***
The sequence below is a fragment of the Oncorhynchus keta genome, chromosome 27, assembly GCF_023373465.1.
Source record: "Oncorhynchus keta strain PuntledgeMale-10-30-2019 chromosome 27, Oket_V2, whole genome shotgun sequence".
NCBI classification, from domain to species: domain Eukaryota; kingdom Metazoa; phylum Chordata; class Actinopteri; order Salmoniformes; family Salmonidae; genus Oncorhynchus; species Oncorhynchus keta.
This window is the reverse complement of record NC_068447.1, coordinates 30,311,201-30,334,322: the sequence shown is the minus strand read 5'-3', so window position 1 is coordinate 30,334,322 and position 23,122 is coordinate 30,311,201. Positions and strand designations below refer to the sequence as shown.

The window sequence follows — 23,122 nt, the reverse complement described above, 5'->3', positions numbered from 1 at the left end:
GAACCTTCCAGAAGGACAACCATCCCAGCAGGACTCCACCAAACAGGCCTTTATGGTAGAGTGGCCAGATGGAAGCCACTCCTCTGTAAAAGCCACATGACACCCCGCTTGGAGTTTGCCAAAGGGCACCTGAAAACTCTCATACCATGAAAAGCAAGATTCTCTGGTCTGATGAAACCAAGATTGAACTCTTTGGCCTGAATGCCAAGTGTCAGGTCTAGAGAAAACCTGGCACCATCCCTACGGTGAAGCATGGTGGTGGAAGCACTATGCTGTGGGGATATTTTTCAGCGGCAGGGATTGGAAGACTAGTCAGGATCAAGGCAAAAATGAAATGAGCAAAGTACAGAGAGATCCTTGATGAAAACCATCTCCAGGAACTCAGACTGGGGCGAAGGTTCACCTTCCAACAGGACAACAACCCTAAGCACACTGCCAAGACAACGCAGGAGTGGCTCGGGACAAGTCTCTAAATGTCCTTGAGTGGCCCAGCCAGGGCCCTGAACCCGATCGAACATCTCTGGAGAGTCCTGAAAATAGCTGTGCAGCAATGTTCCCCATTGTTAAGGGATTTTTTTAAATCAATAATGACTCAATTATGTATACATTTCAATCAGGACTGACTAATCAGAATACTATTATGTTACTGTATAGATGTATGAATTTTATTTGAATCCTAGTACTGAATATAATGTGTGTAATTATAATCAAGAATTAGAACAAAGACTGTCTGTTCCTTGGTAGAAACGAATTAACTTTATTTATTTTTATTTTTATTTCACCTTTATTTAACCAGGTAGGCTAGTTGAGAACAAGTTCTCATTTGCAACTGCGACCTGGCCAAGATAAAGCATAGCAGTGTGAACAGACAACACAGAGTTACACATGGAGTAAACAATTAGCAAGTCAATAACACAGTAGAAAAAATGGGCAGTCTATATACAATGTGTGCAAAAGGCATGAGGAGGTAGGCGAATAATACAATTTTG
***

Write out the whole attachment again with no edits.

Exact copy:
The sequence below is a fragment of the Oncorhynchus keta genome, chromosome 27, assembly GCF_023373465.1.
Source record: "Oncorhynchus keta strain PuntledgeMale-10-30-2019 chromosome 27, Oket_V2, whole genome shotgun sequence".
NCBI classification, from domain to species: domain Eukaryota; kingdom Metazoa; phylum Chordata; class Actinopteri; order Salmoniformes; family Salmonidae; genus Oncorhynchus; species Oncorhynchus keta.
This window is the reverse complement of record NC_068447.1, coordinates 30,311,201-30,334,322: the sequence shown is the minus strand read 5'-3', so window position 1 is coordinate 30,334,322 and position 23,122 is coordinate 30,311,201. Positions and strand designations below refer to the sequence as shown.

The window sequence follows — 23,122 nt, the reverse complement described above, 5'->3', positions numbered from 1 at the left end:
GAACCTTCCAGAAGGACAACCATCCCAGCAGGACTCCACCAAACAGGCCTTTATGGTAGAGTGGCCAGATGGAAGCCACTCCTCTGTAAAAGCCACATGACACCCCGCTTGGAGTTTGCCAAAGGGCACCTGAAAACTCTCATACCATGAAAAGCAAGATTCTCTGGTCTGATGAAACCAAGATTGAACTCTTTGGCCTGAATGCCAAGTGTCAGGTCTAGAGAAAACCTGGCACCATCCCTACGGTGAAGCATGGTGGTGGAAGCACTATGCTGTGGGGATATTTTTCAGCGGCAGGGATTGGAAGACTAGTCAGGATCAAGGCAAAAATGAAATGAGCAAAGTACAGAGAGATCCTTGATGAAAACCATCTCCAGGAACTCAGACTGGGGCGAAGGTTCACCTTCCAACAGGACAACAACCCTAAGCACACTGCCAAGACAACGCAGGAGTGGCTCGGGACAAGTCTCTAAATGTCCTTGAGTGGCCCAGCCAGGGCCCTGAACCCGATCGAACATCTCTGGAGAGTCCTGAAAATAGCTGTGCAGCAATGTTCCCCATTGTTAAGGGATTTTTTTAAATCAATAATGACTCAATTATGTATACATTTCAATCAGGACTGACTAATCAGAATACTATTATGTTACTGTATAGATGTATGAATTTTATTTGAATCCTAGTACTGAATATAATGTGTGTAATTATAATCAAGAATTAGAACAAAGACTGTCTGTTCCTTGGTAGAAACGAATTAACTTTATTTATTTTTATTTTTATTTCACCTTTATTTAACCAGGTAGGCTAGTTGAGAACAAGTTCTCATTTGCAACTGCGACCTGGCCAAGATAAAGCATAGCAGTGTGAACAGACAACACAGAGTTACACATGGAGTAAACAATTAGCAAGTCAATAACACAGTAGAAAAAATGGGCAGTCTATATACAATGTGTGCAAAAGGCATGAGGAGGTAGGCGAATAATACAATTTTG